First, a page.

Water Access: Since 2007 the Songhai Center has been producing Ceramic Water Filters (CWFs) for use in homes in Benin. Each Songhai Center CWF provides clean water for a home. Several hundred CWFs are in use, with more being made each day, so that several thousand people in Benin have access to clean drinking water for the first time.

Health Care: WATER has conducted five health education clinics in Benin and has worked with the Songhai Center and Centre Afrika Obota to help develop health care resources in Benin. We have focused on providing basic health education, first aid training and worker safety. We have also provided health care supplies and equipment to our partners thanks to the kindness of our supporting donors.

Economic Development: WATER has worked closely with Centre Afrika Obota and the Songhai Center to help the village of Zoungbomey gain access to palm oil processing equipment. Centre Afrika Obota works with a women's work cooperative in the village to help them manage income so that there is adequate finances in the coop for family health care and for the very first time, children in the village will be able to attend school thanks to the resources provided by WATER donors and partners.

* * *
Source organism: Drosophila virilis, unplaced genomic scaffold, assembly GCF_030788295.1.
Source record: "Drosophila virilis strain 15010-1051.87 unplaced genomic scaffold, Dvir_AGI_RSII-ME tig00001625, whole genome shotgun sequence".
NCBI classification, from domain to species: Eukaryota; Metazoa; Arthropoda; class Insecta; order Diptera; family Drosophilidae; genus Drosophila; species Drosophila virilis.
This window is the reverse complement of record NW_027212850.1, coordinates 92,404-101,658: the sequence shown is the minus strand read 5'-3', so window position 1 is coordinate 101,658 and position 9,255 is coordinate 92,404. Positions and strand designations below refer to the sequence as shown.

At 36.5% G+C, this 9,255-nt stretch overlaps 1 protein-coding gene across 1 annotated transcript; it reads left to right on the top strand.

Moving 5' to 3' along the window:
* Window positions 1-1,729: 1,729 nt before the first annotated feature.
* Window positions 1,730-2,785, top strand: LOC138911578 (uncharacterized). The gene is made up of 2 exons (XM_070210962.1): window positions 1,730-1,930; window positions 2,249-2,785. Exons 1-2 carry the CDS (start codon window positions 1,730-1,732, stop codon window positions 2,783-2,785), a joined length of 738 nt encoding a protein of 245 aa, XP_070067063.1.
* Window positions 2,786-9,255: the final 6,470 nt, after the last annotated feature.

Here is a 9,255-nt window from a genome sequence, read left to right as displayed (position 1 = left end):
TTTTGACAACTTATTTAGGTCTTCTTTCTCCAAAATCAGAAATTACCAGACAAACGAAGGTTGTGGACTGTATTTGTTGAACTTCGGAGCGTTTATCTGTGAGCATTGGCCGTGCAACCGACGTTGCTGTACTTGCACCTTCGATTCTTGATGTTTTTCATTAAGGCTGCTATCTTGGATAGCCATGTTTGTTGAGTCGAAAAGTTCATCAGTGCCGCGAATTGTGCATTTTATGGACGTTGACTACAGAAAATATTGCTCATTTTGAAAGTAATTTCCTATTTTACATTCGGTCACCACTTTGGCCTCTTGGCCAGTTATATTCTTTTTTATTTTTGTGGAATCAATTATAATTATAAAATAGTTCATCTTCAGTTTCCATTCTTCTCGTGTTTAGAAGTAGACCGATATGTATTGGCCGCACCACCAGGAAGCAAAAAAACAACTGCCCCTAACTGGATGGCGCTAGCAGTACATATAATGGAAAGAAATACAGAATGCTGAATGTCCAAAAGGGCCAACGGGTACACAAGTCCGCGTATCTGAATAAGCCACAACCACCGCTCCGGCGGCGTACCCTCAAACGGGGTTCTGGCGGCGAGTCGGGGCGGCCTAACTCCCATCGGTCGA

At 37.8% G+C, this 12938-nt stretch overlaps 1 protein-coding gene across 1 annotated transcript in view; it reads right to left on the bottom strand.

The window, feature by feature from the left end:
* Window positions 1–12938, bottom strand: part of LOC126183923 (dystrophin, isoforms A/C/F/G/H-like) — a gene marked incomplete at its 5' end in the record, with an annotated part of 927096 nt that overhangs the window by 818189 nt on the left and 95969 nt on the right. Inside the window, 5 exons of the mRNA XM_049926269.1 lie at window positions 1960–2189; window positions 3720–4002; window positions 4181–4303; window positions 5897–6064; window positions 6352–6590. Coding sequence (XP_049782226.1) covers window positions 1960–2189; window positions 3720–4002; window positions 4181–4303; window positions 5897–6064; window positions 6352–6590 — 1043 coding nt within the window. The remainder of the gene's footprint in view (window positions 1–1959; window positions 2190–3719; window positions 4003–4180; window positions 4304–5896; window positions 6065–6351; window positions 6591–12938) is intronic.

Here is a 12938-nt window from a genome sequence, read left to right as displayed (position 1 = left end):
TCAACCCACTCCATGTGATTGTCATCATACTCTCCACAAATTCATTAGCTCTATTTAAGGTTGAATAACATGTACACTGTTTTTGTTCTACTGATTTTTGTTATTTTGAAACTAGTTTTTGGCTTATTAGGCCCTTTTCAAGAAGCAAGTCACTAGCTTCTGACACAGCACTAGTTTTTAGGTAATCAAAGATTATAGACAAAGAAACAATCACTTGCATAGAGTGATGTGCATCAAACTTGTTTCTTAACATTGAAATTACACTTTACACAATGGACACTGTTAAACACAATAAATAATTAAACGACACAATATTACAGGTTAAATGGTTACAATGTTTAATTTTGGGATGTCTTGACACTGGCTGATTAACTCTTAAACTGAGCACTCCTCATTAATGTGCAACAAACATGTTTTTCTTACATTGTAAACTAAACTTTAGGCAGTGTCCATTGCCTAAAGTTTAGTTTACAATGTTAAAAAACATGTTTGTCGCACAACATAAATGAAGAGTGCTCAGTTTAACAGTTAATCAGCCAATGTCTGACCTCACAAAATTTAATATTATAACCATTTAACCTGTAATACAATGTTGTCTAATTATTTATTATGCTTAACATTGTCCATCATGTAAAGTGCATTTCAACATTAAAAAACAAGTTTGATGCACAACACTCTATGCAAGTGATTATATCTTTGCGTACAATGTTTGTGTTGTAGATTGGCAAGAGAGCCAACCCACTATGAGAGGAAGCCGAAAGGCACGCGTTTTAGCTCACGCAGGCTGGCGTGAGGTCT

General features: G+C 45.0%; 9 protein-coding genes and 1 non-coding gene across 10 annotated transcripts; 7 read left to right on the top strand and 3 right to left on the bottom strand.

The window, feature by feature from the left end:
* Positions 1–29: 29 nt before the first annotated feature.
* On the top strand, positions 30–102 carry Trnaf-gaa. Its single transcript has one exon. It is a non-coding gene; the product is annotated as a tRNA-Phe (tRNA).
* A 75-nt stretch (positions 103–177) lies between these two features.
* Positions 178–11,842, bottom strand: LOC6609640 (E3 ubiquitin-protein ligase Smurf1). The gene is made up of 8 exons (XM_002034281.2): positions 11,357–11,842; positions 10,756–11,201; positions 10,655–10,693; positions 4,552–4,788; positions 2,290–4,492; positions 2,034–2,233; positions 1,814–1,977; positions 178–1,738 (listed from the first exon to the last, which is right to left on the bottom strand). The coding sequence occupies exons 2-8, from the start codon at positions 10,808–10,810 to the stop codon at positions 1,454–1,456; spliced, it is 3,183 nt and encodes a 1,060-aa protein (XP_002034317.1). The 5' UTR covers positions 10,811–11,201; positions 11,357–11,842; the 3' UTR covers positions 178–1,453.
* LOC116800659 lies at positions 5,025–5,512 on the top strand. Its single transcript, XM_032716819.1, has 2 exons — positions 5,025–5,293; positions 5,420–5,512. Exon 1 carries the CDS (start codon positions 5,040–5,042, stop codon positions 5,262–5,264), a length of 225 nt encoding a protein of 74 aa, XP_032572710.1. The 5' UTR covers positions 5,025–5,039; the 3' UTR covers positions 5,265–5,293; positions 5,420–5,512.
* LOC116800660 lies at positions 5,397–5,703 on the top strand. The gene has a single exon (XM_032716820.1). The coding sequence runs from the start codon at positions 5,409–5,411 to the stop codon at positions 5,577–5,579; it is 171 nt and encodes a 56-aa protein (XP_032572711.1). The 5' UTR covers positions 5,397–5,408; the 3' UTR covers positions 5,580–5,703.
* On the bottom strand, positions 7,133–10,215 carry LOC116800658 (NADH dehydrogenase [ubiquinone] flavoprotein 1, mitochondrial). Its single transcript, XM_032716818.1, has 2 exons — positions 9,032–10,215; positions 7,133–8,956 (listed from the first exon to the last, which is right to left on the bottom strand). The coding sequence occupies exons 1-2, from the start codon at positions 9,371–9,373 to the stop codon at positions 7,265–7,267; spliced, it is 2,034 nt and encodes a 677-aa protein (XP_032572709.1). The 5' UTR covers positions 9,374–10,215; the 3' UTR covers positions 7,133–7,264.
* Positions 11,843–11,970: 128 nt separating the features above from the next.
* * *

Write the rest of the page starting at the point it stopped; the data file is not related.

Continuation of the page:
Education: W.A.T.E.R. provides real-world problems that students can address meaningfully, even as early undergraduates. From 2004-12, over 85 students participated in the interdisciplinary courses abroad or in their capstone design course. Twenty-six (36%) of engineering students were women, compared to the usual 10-20% of women in “traditional” engineering programs. To date, there have been 38 graduates (14 women, 24 men) who participated in the WATER. Twelve have gone onto graduate school, 6 more have applied to graduate school and 6 went into full-time service programs (like the Peace Corps). These are 200-300% the rates seen amongst non-participants. All this suggests that, for both men and women, a new problem-based, humanistic approach to engineering and health education is an important educational experience. 

 

 

Children in the village look through the window of a new building as palm oil processing equipment is being delivered that will help these boys go to school for the first time.